With $41 trillion expected to pass by inheritance to NextGen heirs in the coming decades, people are asking, “What’s going to happen to that wealth?” and “Will young people be as philanthropic as their elders?” The answer appears to be that young people are committed to philanthropy and will indeed quickly carry the torch and contribute generously to helping solve the problems facing our communities and our world.
The term NextGen commonly refers to two groups of young people: those born between 1964 and 1980 (“Gen X”) and those born between 1981 and 1999 (“Gen Y”), totaling 122 million people, or nearly 40 percent of the U.S. population.
In the first study of its kind released last month by the Dorothy A. Johnson Center for Philanthropy and 21/64 called #NextGenDonors: Respecting Legacy, Revolutionizing Philanthropy, researchers found many young people, “mostly inheritors and some earners, who are serious and responsible, who work hard to educate and prepare themselves because they know they are poised to become the most philanthropic donors in history.”
The study surveyed more than 300 NextGen donors and reached four principal conclusions:
- Driven by Values — Personal values, often learned from parents and grandparents, drive NextGen donors to use new philanthropic tools to make a difference.
- Impact Comes First — Employing strategic approaches to solving problems with philanthropy, NextGen donors care more about the impact of their philanthropic investments than the recognition they receive for giving.
- Seeking Hands-On Engagement — NextGen donors want to do more than write a check; they want to also contribute their time, talent and networks in developing close relationships with the nonprofits they support.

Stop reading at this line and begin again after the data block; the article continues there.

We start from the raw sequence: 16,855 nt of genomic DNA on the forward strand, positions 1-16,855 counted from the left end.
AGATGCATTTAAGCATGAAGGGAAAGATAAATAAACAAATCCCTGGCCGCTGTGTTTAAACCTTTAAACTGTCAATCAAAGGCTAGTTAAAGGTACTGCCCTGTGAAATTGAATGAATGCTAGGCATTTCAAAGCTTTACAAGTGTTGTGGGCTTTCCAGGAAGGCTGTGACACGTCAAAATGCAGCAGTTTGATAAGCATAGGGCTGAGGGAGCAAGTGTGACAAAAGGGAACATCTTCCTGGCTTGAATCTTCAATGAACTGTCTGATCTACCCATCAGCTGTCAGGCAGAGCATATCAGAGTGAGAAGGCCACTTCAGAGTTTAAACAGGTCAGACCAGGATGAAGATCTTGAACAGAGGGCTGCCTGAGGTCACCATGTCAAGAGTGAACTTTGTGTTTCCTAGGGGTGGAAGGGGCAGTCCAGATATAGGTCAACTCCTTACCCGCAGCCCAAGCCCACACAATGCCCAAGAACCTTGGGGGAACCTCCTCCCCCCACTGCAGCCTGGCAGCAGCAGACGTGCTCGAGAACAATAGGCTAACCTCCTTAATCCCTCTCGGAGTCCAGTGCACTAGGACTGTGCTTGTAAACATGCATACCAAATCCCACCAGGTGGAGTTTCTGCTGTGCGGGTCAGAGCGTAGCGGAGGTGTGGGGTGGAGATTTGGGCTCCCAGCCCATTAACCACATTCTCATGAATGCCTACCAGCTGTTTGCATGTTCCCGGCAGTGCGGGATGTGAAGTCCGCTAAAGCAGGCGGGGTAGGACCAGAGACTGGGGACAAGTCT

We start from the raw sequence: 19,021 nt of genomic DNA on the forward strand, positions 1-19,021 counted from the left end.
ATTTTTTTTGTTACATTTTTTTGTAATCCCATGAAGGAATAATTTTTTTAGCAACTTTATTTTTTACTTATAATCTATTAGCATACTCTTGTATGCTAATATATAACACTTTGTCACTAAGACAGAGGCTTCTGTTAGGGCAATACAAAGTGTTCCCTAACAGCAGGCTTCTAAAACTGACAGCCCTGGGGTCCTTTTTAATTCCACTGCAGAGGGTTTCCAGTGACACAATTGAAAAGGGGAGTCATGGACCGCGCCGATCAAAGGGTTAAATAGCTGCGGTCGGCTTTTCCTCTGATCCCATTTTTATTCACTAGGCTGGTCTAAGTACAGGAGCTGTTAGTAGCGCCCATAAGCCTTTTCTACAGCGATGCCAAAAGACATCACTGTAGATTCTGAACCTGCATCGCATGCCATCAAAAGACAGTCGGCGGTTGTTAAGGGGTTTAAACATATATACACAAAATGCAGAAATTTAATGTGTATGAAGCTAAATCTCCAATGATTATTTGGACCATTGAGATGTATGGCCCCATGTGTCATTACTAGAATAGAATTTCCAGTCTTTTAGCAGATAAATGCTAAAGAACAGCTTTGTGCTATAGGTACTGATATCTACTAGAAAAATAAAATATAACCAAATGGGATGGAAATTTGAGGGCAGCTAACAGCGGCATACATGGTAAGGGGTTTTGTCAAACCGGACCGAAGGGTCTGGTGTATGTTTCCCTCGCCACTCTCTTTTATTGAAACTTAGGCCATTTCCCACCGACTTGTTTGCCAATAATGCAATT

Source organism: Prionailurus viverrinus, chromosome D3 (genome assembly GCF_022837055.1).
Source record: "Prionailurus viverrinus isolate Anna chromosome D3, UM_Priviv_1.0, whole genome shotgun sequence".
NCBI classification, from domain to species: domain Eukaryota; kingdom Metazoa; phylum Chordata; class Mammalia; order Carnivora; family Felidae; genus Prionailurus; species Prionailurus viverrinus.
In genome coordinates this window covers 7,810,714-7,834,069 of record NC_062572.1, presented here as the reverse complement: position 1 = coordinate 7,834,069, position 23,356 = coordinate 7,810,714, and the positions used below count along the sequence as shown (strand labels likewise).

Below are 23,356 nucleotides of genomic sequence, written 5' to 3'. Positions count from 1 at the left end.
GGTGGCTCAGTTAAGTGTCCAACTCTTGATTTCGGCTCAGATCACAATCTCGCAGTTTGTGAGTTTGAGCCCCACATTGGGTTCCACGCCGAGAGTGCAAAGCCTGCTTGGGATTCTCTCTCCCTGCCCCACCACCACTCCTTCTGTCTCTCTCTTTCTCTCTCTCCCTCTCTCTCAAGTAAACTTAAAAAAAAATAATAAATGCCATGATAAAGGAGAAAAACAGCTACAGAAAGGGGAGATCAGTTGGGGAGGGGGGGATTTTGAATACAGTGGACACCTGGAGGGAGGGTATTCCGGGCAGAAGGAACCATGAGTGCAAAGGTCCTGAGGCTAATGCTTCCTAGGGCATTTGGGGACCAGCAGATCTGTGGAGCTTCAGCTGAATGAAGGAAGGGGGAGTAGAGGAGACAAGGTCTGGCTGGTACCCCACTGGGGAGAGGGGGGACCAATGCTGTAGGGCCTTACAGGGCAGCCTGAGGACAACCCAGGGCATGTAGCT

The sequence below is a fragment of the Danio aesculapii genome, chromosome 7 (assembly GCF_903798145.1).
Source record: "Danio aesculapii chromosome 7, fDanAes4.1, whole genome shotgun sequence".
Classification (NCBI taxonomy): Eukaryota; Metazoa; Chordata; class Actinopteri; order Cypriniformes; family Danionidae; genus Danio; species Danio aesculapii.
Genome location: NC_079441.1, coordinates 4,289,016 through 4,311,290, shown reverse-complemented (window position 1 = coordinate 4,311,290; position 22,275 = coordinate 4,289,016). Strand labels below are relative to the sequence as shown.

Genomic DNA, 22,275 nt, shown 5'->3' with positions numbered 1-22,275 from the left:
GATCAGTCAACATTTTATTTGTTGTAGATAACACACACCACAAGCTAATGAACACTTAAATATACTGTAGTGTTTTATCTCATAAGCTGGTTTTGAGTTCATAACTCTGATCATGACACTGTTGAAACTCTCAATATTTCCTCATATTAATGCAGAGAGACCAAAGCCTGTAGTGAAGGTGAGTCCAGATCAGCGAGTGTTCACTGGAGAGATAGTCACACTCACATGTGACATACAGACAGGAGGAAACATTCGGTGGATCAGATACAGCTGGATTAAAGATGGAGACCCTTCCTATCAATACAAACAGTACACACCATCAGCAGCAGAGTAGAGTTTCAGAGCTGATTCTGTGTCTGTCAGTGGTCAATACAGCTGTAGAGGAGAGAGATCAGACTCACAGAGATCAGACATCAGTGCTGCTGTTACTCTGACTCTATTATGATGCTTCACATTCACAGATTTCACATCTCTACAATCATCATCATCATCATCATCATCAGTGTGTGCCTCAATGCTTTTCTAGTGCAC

- Crafting Philanthropic Identities Now — NextGen donors won’t wait until late in life to craft their own identities as donors; they’re doing it at the earliest opportunity.
The study reports that although NextGen donors share some philanthropic priorities with their families, they also diverge on their giving interests. NextGen donors tend to share their elders’ focus on youths and families, basic needs and education but have less interest in supporting health, religion and the arts, and have a greater interest in supporting animal welfare, the environment, civil rights and advocacy. For more information see grantcraft.org.
Sabrina Merage, 27, directs her own foundation and observes:
Our parents’ generation tended to give general grants to larger institutions that would then distribute the funds based on community needs. Many younger philanthropists seek involvement on a deeper level with smaller organizations where we can actually see a tangible impact.”
Katherine Lorenz, 34, president of the Cynthia and George Mitchell Foundation, says:
Our foundation is driven by values passed down from our parents and grandparents. While they focused on building large and reputable institutions, we focus more on a grassroots approach, developing a portfolio of grants to address an issue from several angles rather than trusting that one institution alone will be able to move the needle.”
For younger people wanting to learn more, there are many organizations working to support young philanthropists. 21/64 offers great tools and information; Emerging Practitioners in Philanthropy seeks to strengthen the next generation of grant makers; Generation Waking Up engages young people to create a thriving, just and sustainable world; and Resource Generation organizes younger people with wealth to leverage resources for social change.
The amount of wealth soon to be transferred between generations is staggering. So are the problems facing the world. All indications are that young philanthropists are harnessing their passion, talents and values to take philanthropy to the next level of impact, and they’re doing it now.
This article originally appeared in the Denver Post on February 10, 2013 and is posted here with permission by the author.